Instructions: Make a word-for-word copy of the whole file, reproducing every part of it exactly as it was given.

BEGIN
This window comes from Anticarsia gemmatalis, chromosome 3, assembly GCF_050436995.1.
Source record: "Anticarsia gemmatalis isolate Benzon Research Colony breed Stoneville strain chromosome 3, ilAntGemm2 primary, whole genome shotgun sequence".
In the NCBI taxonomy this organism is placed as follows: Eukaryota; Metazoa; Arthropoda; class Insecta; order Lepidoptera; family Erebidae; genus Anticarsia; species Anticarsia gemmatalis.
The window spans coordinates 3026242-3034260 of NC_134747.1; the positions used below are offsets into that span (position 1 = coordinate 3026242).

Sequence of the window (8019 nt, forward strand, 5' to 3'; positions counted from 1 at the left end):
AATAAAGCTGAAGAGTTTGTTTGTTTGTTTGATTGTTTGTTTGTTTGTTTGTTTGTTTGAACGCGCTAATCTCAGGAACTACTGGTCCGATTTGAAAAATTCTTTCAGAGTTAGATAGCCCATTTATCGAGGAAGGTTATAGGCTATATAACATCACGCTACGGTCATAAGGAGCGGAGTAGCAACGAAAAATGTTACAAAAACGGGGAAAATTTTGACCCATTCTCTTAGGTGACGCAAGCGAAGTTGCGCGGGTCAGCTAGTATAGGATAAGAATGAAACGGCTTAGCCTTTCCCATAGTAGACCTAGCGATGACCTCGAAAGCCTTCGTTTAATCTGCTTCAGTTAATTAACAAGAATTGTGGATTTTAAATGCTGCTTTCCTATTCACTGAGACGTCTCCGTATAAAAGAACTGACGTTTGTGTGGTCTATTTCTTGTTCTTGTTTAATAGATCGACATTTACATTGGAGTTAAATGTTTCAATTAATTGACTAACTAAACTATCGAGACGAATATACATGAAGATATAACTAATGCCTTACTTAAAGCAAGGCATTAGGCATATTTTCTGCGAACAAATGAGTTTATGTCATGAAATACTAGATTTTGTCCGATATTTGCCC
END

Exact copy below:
This window comes from Anticarsia gemmatalis, chromosome 3, assembly GCF_050436995.1.
Source record: "Anticarsia gemmatalis isolate Benzon Research Colony breed Stoneville strain chromosome 3, ilAntGemm2 primary, whole genome shotgun sequence".
In the NCBI taxonomy this organism is placed as follows: Eukaryota; Metazoa; Arthropoda; class Insecta; order Lepidoptera; family Erebidae; genus Anticarsia; species Anticarsia gemmatalis.
The window spans coordinates 3026242-3034260 of NC_134747.1; the positions used below are offsets into that span (position 1 = coordinate 3026242).

Sequence of the window (8019 nt, forward strand, 5' to 3'; positions counted from 1 at the left end):
AATAAAGCTGAAGAGTTTGTTTGTTTGTTTGATTGTTTGTTTGTTTGTTTGTTTGTTTGAACGCGCTAATCTCAGGAACTACTGGTCCGATTTGAAAAATTCTTTCAGAGTTAGATAGCCCATTTATCGAGGAAGGTTATAGGCTATATAACATCACGCTACGGTCATAAGGAGCGGAGTAGCAACGAAAAATGTTACAAAAACGGGGAAAATTTTGACCCATTCTCTTAGGTGACGCAAGCGAAGTTGCGCGGGTCAGCTAGTATAGGATAAGAATGAAACGGCTTAGCCTTTCCCATAGTAGACCTAGCGATGACCTCGAAAGCCTTCGTTTAATCTGCTTCAGTTAATTAACAAGAATTGTGGATTTTAAATGCTGCTTTCCTATTCACTGAGACGTCTCCGTATAAAAGAACTGACGTTTGTGTGGTCTATTTCTTGTTCTTGTTTAATAGATCGACATTTACATTGGAGTTAAATGTTTCAATTAATTGACTAACTAAACTATCGAGACGAATATACATGAAGATATAACTAATGCCTTACTTAAAGCAAGGCATTAGGCATATTTTCTGCGAACAAATGAGTTTATGTCATGAAATACTAGATTTTGTCCGATATTTGCCC